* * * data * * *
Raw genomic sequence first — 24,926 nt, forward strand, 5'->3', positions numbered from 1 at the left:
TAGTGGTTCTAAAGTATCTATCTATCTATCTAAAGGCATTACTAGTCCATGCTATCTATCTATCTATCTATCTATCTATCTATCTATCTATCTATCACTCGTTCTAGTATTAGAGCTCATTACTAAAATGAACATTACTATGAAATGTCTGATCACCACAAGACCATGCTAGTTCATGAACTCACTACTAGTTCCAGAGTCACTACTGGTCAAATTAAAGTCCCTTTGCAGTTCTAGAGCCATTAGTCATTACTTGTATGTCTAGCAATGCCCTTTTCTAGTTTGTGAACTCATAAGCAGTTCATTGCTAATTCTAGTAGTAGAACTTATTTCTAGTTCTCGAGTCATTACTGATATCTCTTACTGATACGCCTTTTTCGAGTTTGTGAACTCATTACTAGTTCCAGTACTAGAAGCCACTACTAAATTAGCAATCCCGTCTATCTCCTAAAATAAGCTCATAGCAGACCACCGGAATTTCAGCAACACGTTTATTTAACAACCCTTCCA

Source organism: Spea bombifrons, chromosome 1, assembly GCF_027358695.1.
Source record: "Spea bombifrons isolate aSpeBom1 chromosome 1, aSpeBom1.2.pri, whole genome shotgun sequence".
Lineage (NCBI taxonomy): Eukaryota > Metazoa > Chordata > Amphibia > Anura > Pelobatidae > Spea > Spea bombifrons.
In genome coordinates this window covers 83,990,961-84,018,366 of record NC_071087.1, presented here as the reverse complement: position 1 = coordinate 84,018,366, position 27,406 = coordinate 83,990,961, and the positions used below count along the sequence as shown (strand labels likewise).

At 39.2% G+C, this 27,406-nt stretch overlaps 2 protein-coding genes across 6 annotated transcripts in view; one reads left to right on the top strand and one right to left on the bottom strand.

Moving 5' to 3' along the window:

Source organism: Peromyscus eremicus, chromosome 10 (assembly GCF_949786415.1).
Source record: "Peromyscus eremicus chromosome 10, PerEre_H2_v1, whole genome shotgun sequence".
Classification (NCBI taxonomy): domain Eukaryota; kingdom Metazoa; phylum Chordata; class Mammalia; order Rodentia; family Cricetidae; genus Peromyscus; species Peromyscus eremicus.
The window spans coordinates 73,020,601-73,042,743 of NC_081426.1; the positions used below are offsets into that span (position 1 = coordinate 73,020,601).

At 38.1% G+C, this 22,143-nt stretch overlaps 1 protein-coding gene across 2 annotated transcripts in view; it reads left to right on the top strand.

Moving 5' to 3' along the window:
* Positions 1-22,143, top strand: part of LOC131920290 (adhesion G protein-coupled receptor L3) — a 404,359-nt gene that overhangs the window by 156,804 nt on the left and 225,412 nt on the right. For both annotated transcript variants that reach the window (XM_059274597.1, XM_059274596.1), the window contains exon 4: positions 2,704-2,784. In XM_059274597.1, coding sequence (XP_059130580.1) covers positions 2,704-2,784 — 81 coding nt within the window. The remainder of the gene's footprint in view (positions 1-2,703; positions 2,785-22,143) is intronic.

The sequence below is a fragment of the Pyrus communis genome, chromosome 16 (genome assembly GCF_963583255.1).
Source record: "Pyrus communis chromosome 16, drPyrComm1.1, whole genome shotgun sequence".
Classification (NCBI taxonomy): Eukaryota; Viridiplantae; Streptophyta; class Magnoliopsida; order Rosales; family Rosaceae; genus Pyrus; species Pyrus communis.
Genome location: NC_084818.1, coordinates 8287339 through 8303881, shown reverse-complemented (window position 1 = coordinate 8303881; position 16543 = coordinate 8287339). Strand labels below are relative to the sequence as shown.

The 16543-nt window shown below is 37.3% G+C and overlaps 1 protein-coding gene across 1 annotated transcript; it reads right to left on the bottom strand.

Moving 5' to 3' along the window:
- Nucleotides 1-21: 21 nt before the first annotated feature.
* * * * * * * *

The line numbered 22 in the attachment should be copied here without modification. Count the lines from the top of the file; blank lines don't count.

- Nucleotides 1-21: 21 nt before the first annotated feature.